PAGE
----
Great American Duck Races Incorporated v. Intellectual Solutions Incorporated et al

Filing 31

ORDER re 14 Motion to Dismiss for Lack of Jurisdiction. It is ORDERED that the parties shall have 49 days to conduct limited discovery regarding the alleged alter ego status of ASAP, Claypool, and Intellectual Solutions. Defendant's motion at docket 14 to dismiss Claypool for lack of personal jurisdiction pursuant to Rule 12(b)(2) is DENIED. With respect to Mervin Dayan, Vivian Dayan, Maurice Dayan, and Jennifer Dayan, the motion is DENIED without prejudice to renewal after the parties have engaged in the limited discovery ordered above. Signed by Judge John W Sedwick on 7/31/12.(JWS)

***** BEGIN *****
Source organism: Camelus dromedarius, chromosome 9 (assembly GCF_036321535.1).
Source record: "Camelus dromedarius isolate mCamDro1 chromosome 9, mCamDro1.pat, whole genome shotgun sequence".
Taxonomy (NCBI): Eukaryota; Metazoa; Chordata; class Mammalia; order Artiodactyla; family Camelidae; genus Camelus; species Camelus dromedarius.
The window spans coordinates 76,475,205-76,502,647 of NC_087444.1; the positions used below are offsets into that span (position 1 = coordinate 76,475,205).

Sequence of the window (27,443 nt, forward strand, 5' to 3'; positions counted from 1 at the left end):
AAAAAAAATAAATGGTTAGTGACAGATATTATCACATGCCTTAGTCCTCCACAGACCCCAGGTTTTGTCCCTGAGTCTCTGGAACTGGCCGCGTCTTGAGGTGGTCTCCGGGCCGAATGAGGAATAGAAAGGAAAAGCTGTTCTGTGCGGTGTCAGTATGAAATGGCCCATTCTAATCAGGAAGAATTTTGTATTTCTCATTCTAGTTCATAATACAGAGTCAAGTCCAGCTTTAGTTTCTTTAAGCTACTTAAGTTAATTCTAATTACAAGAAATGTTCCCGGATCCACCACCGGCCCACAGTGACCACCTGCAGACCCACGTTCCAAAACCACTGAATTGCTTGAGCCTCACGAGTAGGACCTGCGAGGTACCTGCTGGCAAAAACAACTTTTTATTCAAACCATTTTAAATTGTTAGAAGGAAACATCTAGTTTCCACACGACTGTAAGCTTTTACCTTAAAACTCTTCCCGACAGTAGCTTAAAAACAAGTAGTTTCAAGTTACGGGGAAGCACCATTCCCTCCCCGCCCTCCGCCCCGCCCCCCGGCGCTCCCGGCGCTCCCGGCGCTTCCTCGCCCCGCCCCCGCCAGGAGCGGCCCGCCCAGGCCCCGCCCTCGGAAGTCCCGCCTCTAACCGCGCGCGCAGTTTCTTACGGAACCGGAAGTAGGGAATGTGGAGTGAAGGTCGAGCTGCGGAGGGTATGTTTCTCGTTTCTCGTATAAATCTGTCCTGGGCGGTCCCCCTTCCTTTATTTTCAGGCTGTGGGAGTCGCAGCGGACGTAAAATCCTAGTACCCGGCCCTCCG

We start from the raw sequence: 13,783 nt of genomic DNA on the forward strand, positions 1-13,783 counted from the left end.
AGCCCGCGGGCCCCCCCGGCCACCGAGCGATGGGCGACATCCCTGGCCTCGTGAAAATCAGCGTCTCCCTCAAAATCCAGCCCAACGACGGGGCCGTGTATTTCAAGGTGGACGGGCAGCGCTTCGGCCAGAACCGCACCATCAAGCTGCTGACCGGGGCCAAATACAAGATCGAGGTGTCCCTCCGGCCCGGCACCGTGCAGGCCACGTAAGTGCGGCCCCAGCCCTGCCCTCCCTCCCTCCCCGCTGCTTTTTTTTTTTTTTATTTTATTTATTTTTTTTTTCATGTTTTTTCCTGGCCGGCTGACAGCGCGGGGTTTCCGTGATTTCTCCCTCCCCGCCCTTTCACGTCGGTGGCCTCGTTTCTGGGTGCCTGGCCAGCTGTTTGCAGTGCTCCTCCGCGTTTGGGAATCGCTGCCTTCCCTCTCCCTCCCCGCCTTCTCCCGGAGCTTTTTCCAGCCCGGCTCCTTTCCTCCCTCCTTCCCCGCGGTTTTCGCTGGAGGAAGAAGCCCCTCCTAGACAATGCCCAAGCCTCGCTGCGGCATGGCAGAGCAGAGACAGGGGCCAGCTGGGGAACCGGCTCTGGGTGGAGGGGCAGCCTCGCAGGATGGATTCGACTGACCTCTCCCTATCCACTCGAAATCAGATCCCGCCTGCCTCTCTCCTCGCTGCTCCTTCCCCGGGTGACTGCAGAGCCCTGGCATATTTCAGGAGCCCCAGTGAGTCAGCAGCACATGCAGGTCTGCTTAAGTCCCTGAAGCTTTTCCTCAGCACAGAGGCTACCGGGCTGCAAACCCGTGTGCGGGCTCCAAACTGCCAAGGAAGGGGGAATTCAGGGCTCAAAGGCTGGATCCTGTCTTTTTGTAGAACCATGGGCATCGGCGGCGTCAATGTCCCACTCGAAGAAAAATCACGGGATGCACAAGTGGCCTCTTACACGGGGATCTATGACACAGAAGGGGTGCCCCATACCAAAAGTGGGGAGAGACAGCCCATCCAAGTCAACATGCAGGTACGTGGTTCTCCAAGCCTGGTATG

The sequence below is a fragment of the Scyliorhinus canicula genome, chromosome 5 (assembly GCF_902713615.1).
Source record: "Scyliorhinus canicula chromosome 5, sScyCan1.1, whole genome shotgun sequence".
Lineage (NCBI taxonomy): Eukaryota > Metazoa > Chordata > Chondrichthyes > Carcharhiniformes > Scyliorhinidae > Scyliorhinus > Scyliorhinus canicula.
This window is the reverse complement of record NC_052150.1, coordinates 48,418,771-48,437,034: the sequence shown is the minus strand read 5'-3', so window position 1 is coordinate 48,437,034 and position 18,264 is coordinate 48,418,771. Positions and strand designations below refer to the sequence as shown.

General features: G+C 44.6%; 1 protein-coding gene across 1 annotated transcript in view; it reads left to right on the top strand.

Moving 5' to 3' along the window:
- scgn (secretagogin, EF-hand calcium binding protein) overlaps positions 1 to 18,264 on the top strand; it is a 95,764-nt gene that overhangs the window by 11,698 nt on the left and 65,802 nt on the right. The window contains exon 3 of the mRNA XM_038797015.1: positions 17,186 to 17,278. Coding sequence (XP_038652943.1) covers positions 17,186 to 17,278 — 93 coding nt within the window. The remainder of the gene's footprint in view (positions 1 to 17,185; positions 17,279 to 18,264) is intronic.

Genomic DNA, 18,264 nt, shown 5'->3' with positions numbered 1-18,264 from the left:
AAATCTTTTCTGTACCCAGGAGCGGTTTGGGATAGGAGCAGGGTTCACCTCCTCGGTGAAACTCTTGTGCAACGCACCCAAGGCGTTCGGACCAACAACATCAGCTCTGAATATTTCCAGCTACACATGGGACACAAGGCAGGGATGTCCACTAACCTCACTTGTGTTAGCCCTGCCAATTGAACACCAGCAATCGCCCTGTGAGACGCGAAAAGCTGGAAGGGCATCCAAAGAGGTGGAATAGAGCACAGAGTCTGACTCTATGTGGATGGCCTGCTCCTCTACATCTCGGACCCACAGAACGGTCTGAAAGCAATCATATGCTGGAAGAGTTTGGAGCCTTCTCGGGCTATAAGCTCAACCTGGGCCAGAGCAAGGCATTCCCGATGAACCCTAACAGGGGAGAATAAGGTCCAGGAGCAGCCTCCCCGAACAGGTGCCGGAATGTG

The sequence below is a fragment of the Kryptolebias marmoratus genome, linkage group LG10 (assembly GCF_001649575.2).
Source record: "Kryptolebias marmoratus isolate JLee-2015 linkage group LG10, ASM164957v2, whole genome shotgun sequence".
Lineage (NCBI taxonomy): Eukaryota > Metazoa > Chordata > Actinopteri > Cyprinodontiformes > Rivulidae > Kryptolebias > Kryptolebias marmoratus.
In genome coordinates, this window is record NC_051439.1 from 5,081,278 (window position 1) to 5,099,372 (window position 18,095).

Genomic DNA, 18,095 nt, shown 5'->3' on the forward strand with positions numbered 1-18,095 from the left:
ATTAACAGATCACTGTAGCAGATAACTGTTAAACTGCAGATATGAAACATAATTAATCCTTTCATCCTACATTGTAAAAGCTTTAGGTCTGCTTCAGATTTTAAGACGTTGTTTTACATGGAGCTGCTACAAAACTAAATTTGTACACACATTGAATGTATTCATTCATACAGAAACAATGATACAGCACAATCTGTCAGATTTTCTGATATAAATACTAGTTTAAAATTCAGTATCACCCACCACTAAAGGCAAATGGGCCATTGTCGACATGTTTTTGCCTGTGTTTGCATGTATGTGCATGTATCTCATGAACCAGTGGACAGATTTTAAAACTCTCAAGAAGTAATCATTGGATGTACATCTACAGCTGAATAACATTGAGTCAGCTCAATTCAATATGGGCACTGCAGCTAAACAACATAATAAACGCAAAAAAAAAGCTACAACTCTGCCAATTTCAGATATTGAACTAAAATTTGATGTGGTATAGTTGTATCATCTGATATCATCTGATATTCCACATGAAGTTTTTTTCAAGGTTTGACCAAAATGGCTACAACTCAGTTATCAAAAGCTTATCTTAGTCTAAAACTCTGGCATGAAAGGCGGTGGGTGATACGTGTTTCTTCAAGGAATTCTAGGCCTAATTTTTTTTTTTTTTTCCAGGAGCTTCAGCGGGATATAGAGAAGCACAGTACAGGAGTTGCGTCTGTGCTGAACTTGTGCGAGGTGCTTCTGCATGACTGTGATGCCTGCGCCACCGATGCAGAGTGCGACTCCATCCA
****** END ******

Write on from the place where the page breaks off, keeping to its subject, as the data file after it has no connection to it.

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UNITED STATES DISTRICT COURT DISTRICT OF ARIZONA GREAT AMERICAN DUCK RACES, INC., Plaintiff, vs. INTELLECTUAL SOLUTIONS, INC. et al., Defendants. ) ) ) ) ) ) ) ) ) ) ) ) 2:12-cv-00436 JWS ORDER AND OPINION [Re: Motion at Docket 14] I. MOTION PRESENTED At docket 14, defendants Intellectual Solutions, Inc. (“Intellectual Solutions”), Claypool Resources, LLC (“Claypool”), Mervin Dayan, Vivian Dayan, Maurice Dayan, and Jennifer Dayan (collectively “defendants”) move pursuant to Federal Rule of Civil Procedure 12(b)(2) to be dismissed for lack of personal jurisdiction. Plaintiff Great American Duck Races, Inc. (“plaintiff” or “Great American”) opposes the motion at docket 21. Defendants reply is at docket 24. Oral argument was requested but would not assist the court. II. BACKGROUND Great American is an Arizona corporation that manufactures and sells pool and spa products. One of its products is the Underwater Light Show (“ULS”),1 which creates an elaborate light display in swimming pools. ULS is sold at many retailers, including Target and Walmart. Great American is the exclusive licensee of two patents–United 1 Plaintiff also manufactures and sells the Underwater Light Show & Fountain. 1 States Patent Number 7,413,319 and United States Patent Number 7,717,582–both 2 entitled “METHOD AND SYSTEM FOR UNDERWATER LIGHT DISPLAY,” and both of 3 which contain disclosures pertaining to the ULS. Plaintiff maintains that defendants 4 have offered for sale virtually identical copies of ULS products that infringe on both 5 patents. The allegedly infringing products are in boxes displaying the GOOD TIMES 6 mark. 7 Intellectual Solutions is a Delaware corporation with its principal place of 8 business in New Jersey. It is an intellectual property holding company. It owns the 9 GOOD TIMES mark. Intellectual Solutions licenses the GOOD TIMES mark to 10 Claypool. Claypool is a limited liability company organized under Delaware law with its 11 principal place of business in New Jersey. Claypool imports the allegedly infringing 12 products into the United States and sells them to ASAP. ASAP sells the allegedly 13 infringing products to retailers. 14 Intellectual Solutions, Claypool, and ASAP are each owned by Vivian and 15 Jennifer Dayan. Their respective husbands, Mervin and Maurice Dayan, have been 16 delegated managerial authority over each company. Maurice Dayan is the son of 17 Mervin and Vivian Dayan. 18 Great American filed suit in federal court asserting claims against ASAP, 19 Intellectual Solutions, Claypool, Mervin Dayan, Vivian Dayan, Maurice Dayan, and 20 Jennifer Dayan. Plaintiff has asserted two claims for patent infringement, and one state 21 law claim for unfair competition. 22 III. STANDARD OF REVIEW 23 “Where a defendant moves to dismiss a complaint [pursuant to Federal Rule of 24 Civil Procedure 12(b)(2),] for lack of personal jurisdiction, the plaintiff bears the burden 25 of establishing that a court has personal jurisdiction over a defendant.”2 Where the 26 motion is based only upon written materials, rather than an evidentiary hearing, the 27 28 2 Schwarzenegger v. Fred Martin Motor Co., 374 F.3d 797, 800 (9th Cir. 2004). -2- 1 plaintiff is required only to make a prima facie showing of personal jurisdiction.3 2 Uncontroverted allegations in the complaint are taken as true, and conflicts between 3 parties over statements contained in affidavits are resolved in favor of the plaintiff.4 4 “Where, as here, there is no applicable federal statute governing personal 5 jurisdiction, the district court applies the law of the state in which the district court sits.”5 6 Arizona Rule of Civil Procedure 4.2(a) authorizes the exercise of jurisdiction to the 7 extent permitted by federal due process requirements.6 Due process requires that the 8 defendant “have certain minimum contacts with [the forum] such that the maintenance 9 of the suit does not offend traditional notions of fair play and substantial justice.”7 IV. DISCUSSION 10 11 Defendants concede in their response that Great American has made a prima 12 facie case that the court has personal jurisdiction over Intellectual Solutions.8 13 Accordingly, the only issues are whether the court has personal jurisdiction over 14 Claypool and the individual defendants. 15 Federal Circuit law governs personal jurisdiction over defendants to claims 16 “intimately related to patent law.”9 Personal jurisdiction over defendants to other claims 17 is governed by the law of the regional circuit.10 Plaintiff has asserted two claims for 18 patent infringement and one state law claim for unfair competition. 19 20 3 21 4 22 5 23 6 24 7 25 8 26 Dole Food Co., Inc. v. Watts, 303 F.3d 1104, 1108 (9th Cir. 2002). Brayton Purcell LLP v. Recordon & Recordon, 575 F.3d 981, 985 (9th Cir. 2009). Fred Martin Motor Co., 374 F.3d at 800. Ariz. R. Civ. P. 4.2(a). Int’l Shoe Co. v. Washington, 326 U.S. 310, 316 (1945) (internal quotations omitted). Doc. 24 at 3 n.1; see, e.g., Autogenomics, Inc. v. Oxford Gene Tech. Ltd., 566 F.3d 1012, 1017 (Fed. Cir. 2009). 27 9 28 10 Silent Drive, Inc. v. Strong Industries, Inc., 326 F.3d 1194, 1201 (Fed. Cir. 2003). Id. -3- 1 General jurisdiction arises where a defendant has “substantial” or “continuous 2 and systematic” contacts with the forum and therefore “can be haled into court in that 3 state in any action, even if the action is unrelated to those contacts.”11 None of the 4 defendants’ contacts with Arizona are so substantial, or continuous and systematic that 5 general jurisdiction may be exercised. 6 Specific jurisdiction exists where “(1) the defendant has performed some act or 7 consummated some transaction within the forum or otherwise purposefully availed 8 himself of the privileges of conducting activities in the forum, (2) the claim arises out of 9 or results from the defendant’s forum-related activities, and (3) the exercise of 10 11 jurisdiction is reasonable.”12 A defendant purposefully avails itself of a forum if it “delivers its products into the 12 stream of commerce with the expectation that they will be purchased by consumers in 13 the forum.”13 Under Federal Circuit law, personal jurisdiction may be exercised over a 14 defendant who “purposefully ship[s] products through an established distribution 15 channel with the expectation that those products w[ill] be sold in the forum.”14 16 A. Claypool 17 18 Defendants argue that Claypool is a licensee of Intellectual Solutions that imports goods from China under the GOOD TIMES mark, and then sells them to ASAP, who in 19 20 21 11 Bancroft & Masters, Inc. v. Augusta Nat., Inc., 223 F.3d 1082, 1086 (9th Cir. 2000) (citing Helicopteros Nacionales de Colombia v. Hall, 466 U.S. 408, 415 (1984)); see also Breckenridge Pharm., Inc. v. Metabolite Labs., Inc., 444 F.3d 1356, 1362–63 (Fed. Cir. 2006). 22 12 23 Id. 13 24 World-Wide Volkswagen Corp. v. Woodson, 444 U.S. 286, 298 (1980). 14 25 26 27 28 Nuance Comm., Inc. v. Abbyy Software, 626 F.3d 1222, 1233 (Fed. Cir. 2010). Defendants argue that the Nuance court relied on the foreign defendant’s statements in trade magazines that it would “conquer” the U.S. market. Doc. 24 at 8. Defendants are mistaken–the controlling consideration was that the foreign defendant “purposefully ship[ped] the accused software products into [the forum] through an established distribution channel, with the expectation that copies of those products [would] be sold in [the forum].” Nuance, 626 F.3d at 1234. -4- 1 turn sells them to wholesalers and retailers in the United States. Defendants maintain 2 that Claypool has no contacts with Arizona, could not anticipate being haled into court in 3 Arizona, and that importing goods with the GOOD TIMES mark into the United States 4 does not constitute activity that is purposely directed at Arizona. 5 Plaintiff argues that sale of the imported products to an affiliated 6 company–ASAP–that it knew would distribute the products to Arizona, constitutes 7 purposeful availment. Claypool does not dispute that it imports the allegedly infringing 8 products into the United States or sells those products to ASAP. Because Claypool and 9 ASAP have the same owners and managers, Claypool knew that the allegedly infringing 10 products would be sold in Arizona. Because plaintiff’s claims arise out of the allegedly 11 infringing products presence in Arizona, plaintiff has made a prima facie showing that 12 Claypool is subject to personal jurisdiction in Arizona. 13 B. Individual Defendants 14 Each of the individual defendants have submitted declarations stating that they 15 have no personal contacts with Arizona.15 Mervin and Maurice Dayan state that they 16 have never resided or owned property in Arizona. They argue that plaintiff’s allegations 17 do not support the proposition that either one purposefully directed any conduct at 18 Arizona or its residents. Vivian and Jennifer Dayan make identical arguments and add 19 that neither has been involved in the management or operation of Intellectual Solutions, 20 Claypool, or ASAP. 21 Plaintiffs respond that personal jurisdiction over each of the individual defendants 22 is proper on a veil-piercing theory. In Arizona, “an officer, director or shareholder of a 23 corporation may not be held liable for the torts of the corporation unless (1) he 24 authorized or participated in the actions or (2) the corporation is an alter ego.”16 25 26 15 Docs. 14-1, 14-2, 14-3, 14-4. 27 16 28 Maloof v. Raper Sales, Inc., 557 P.2d 522, 525 (Ariz. 1976). See also Flynt Distrib. Co., Inc. v. Harvey, 734 F.2d 1389, 1393–94 (9th Cir. 1984). -5- 1 “In determining whether alter ego liability applies, [federal courts] apply the law of 2 the forum state.”17 In Arizona, “alter-ego status . . . exist[s] when there is such unity of 3 interest and ownership that the separate personalities of the corporation and owners 4 cease to exist.”18 Factors bearing on this question include: failure to maintain corporate 5 formalities; undercapitalization; commingling of corporate and personal finances; 6 plaintiff’s lack of knowledge about a separate corporate existence, and diversion of 7 corporate property for personal use.19 8 9 Because plaintiff need only make a prima facie showing of personal jurisdiction, and because factual conflicts are resolved in plaintiff’s favor, it is only necessary to 10 evaluate plaintiff’s evidence that alter ego status exists. Plaintiff has presented 11 evidence that Intellectual Solutions had not filed an annual tax report since 2008 and 12 that its status was void as of March 1, 2011.20 Defendants respond that Intellectual 13 Solutions paid its 2009 and 2010 taxes on March 2, 2012, and reinstated its 14 charter–defendants have produced evidence that Intellectual Solutions is currently in 15 good standing. Regardless of whether its failure to pay taxes was an “oversight,”21 it is 16 evidence that Intellectual Solutions has failed to observe corporate formalities. It is also 17 undisputed that the Dayan wives own Intellectual Solutions. 18 Based on the plaintiff’s allegations in the complaint, and the limited evidence that 19 has been provided with the parties’ briefing, the court is unable to conclude whether 20 veil-piercing is appropriate. In deciding a motion under Rule 12(b)(2), “[a] court may 21 22 17 23 18 24 19 25 26 27 28 In re Schwarzkopf, 626 F.3d 1032, 1037 (9th Cir. 2010). Dietel v. Day, 492 P.2d 455, 457 (Ariz. Ct. App. 1971). See Deutsche Credit Corp. v. Case Power & Equipment Co., 876 P.2d 1190, 1195 (Ariz. Ct. App. 1994). 20 Doc. 21-6 at 2. See also 8 Del. C. § 510 (if a corporation fails to pay taxes “the charter of the corporation shall be void, and all powers conferred by law upon the corporation are declared inoperative”). 21 Doc. 24 at 4. -6- 1 order discovery.”22 “Discovery may appropriately be [ordered] where pertinent facts 2 bearing on the question of jurisdiction are controverted or where a more satisfactory 3 showing of the facts is necessary.”23 A more satisfactory showing that Intellectual 4 Solutions–or any of the other corporate entities–is the alter ego of the individual 5 defendants is necessary in this instance. 6 7 V. CONCLUSION For the reasons above, it is ORDERED that the parties shall have 49 days to 8 conduct limited discovery regarding the alleged alter ego status of ASAP, Claypool, and 9 Intellectual Solutions. 10 Defendant’s motion at docket 14 to dismiss Claypool for lack of personal 11 jurisdiction pursuant to Rule 12(b)(2) is DENIED. With respect to Mervin Dayan, Vivian 12 Dayan, Maurice Dayan, and Jennifer Dayan, the motion is DENIED without prejudice to 13 renewal after the parties have engaged in the limited discovery ordered above. 14 DATED this 31st day of July 2012. 15 /s/ JOHN W. SEDWICK UNITED STATES DISTRICT JUDGE 16 17 18 19 20 21 22 23 24 25 26 27 28 22 Doe v. Unocal Corp., 248 F.3d 915, 922 (9th Cir. 2001); see also Data Disc, Inc. v. Systems Technology Assocs., 557 F.2d 1280, 1285 n.1 (9th Cir. 1977). 23 Data Disc, 557 F.2d at 1285 n.1. -7-